Comments Off on Raptors – Kawhi Leonard: “I don’t care about being best player. I want to be the best team.” Kyle Lowry: “Why not feed the big dog? Let the big dog eat.” | Canada, insightful, YouTube | Permalink Posted by kempton
//The clinical study, which began in May 2018, will involve more than 800 women from Calgary and Edmonton, and roughly 600 women in Manchester, U.K.
Participants are given a simple blood test along with their regular mammogram.
“The earlier you can identify the breast cancer at a point that it’s treatable, the better the outcomes,” said Kristina Rinker, associate professor of bioengineering at the University of Calgary.
According to Rinker, a computer algorithm allows scientists to identify a molecular marker for active breast cancer in the blood at an early stage. She says 800 samples — already collected — show the test has an accuracy rate of about 90 per cent.
“Finding it early, finding it at stage one, getting the treatment as fast as possible, that’s going to save lives,” she said.
Rinker hopes the blood test will eventually be used along with mammography to help identify cancer in women who have dense breast tissue — which makes cancer more difficult to detect — or those who have inconclusive mammogram results.//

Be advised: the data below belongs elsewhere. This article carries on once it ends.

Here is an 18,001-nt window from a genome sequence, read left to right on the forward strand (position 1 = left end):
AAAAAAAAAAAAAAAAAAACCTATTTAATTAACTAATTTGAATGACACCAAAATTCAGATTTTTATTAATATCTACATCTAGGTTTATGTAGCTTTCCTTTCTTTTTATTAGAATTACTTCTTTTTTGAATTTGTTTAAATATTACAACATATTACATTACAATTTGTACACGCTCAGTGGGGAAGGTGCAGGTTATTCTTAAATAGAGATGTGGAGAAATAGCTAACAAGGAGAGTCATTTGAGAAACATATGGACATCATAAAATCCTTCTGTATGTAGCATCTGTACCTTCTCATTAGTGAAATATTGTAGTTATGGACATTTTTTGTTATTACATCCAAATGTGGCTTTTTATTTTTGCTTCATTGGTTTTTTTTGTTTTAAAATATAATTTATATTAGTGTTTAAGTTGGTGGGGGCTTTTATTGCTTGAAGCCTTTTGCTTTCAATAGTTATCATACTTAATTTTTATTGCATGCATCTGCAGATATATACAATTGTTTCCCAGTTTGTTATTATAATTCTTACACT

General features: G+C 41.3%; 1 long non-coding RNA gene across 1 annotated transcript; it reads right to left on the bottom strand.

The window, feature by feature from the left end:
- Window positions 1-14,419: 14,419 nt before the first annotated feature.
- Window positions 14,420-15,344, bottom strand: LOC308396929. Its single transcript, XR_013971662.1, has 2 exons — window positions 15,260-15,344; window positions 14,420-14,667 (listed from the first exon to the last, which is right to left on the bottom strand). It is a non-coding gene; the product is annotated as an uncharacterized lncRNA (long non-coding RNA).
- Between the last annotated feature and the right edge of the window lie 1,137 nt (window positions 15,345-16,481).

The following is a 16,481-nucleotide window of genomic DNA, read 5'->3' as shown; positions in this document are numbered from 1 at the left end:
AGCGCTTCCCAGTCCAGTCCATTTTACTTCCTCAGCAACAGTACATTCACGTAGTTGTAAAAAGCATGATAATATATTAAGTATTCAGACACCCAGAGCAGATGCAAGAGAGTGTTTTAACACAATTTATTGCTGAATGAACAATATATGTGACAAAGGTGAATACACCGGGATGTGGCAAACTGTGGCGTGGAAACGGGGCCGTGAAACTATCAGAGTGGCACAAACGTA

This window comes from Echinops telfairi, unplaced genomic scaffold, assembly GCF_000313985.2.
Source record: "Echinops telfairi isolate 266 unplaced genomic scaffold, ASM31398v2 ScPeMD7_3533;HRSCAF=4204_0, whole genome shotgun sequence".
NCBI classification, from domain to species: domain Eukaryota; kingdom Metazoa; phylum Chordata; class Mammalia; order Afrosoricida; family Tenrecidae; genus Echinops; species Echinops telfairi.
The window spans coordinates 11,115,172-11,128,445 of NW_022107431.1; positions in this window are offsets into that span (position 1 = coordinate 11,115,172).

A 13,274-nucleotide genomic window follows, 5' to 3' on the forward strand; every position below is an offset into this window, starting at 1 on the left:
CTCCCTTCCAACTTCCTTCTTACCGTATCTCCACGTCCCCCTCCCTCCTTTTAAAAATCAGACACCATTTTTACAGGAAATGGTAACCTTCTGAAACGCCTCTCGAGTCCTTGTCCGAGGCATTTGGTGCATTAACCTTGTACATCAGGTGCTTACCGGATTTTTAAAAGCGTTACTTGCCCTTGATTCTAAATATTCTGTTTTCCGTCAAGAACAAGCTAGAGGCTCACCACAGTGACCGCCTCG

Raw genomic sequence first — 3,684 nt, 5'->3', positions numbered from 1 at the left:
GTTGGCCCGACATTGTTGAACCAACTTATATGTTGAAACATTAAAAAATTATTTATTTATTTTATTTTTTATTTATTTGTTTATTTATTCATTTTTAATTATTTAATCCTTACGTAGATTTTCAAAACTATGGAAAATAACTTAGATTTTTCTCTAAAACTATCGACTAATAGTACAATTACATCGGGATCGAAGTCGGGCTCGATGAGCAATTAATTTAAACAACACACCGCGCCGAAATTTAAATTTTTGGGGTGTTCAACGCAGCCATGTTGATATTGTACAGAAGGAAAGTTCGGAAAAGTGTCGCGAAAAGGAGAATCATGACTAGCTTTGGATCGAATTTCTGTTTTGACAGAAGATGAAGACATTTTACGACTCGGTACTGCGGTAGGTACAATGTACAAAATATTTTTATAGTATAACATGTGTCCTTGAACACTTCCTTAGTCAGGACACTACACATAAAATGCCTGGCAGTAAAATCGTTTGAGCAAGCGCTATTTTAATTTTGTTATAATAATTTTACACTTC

I recently watched the documentary “Design Canada – The History of Graphic Design in Canada” via online streaming service Kanopy (free thanks Calgary Public Library) and LOVE it! Especially loving the segment about the design history of the Canadian flag! I love that Canadian flag segment so much that I looked up more online and found some extra cool info produced by CBC News in 2015 to celebrate the 50th birthday of our lovely flag!
P.S. I love Canada and the Canadian flag and I’ve requested a Peace Tower flag that has flown on Parliament Hill in Ottawa and hoping to receive it around the year 2060, hopefully I’ll still be alive to receive it!